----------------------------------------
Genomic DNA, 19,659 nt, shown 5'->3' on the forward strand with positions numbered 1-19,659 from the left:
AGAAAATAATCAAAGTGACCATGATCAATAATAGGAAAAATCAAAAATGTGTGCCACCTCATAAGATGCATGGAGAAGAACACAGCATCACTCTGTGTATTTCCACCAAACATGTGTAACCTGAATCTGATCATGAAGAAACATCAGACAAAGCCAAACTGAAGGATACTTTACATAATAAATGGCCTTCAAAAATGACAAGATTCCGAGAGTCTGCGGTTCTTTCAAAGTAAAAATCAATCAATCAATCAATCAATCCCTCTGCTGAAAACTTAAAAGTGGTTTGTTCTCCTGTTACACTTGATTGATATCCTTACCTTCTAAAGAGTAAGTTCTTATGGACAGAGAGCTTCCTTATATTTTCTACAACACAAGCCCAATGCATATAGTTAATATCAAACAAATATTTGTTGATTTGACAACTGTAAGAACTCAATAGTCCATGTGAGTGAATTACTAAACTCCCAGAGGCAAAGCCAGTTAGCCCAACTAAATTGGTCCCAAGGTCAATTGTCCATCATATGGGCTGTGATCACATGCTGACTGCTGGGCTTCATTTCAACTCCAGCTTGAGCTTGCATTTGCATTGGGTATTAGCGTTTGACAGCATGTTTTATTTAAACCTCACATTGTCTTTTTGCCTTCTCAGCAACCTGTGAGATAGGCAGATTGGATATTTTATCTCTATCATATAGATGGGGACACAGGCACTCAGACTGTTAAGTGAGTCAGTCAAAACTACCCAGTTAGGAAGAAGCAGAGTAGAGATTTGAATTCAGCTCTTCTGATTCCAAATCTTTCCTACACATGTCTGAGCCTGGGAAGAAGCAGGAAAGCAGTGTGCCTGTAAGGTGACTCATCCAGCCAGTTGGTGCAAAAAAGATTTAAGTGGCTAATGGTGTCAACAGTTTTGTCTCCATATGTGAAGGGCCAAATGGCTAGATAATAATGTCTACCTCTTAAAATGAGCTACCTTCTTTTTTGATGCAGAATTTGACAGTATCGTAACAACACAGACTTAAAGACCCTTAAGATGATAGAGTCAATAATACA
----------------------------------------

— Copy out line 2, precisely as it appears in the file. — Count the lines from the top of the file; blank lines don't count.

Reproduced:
AGAAAATAATCAAAGTGACCATGATCAATAATAGGAAAAATCAAAAATGTGTGCCACCTCATAAGATGCATGGAGAAGAACACAGCATCACTCTGTGTATTTCCACCAAACATGTGTAACCTGAATCTGATCATGAAGAAACATCAGACAAAGCCAAACTGAAGGATACTTTACATAATAAATGGCCTTCAAAAATGACAAGATTCCGAGAGTCTGCGGTTCTTTCAAAGTAAAAATCAATCAATCAATCAATCAATCCCTCTGCTGAAAACTTAAAAGTGGTTTGTTCTCCTGTTACACTTGATTGATATCCTTACCTTCTAAAGAGTAAGTTCTTATGGACAGAGAGCTTCCTTATATTTTCTACAACACAAGCCCAATGCATATAGTTAATATCAAACAAATATTTGTTGATTTGACAACTGTAAGAACTCAATAGTCCATGTGAGTGAATTACTAAACTCCCAGAGGCAAAGCCAGTTAGCCCAACTAAATTGGTCCCAAGGTCAATTGTCCATCATATGGGCTGTGATCACATGCTGACTGCTGGGCTTCATTTCAACTCCAGCTTGAGCTTGCATTTGCATTGGGTATTAGCGTTTGACAGCATGTTTTATTTAAACCTCACATTGTCTTTTTGCCTTCTCAGCAACCTGTGAGATAGGCAGATTGGATATTTTATCTCTATCATATAGATGGGGACACAGGCACTCAGACTGTTAAGTGAGTCAGTCAAAACTACCCAGTTAGGAAGAAGCAGAGTAGAGATTTGAATTCAGCTCTTCTGATTCCAAATCTTTCCTACACATGTCTGAGCCTGGGAAGAAGCAGGAAAGCAGTGTGCCTGTAAGGTGACTCATCCAGCCAGTTGGTGCAAAAAAGATTTAAGTGGCTAATGGTGTCAACAGTTTTGTCTCCATATGTGAAGGGCCAAATGGCTAGATAATAATGTCTACCTCTTAAAATGAGCTACCTTCTTTTTTGATGCAGAATTTGACAGTATCGTAACAACACAGACTTAAAGACCCTTAAGATGATAGAGTCAATAATACA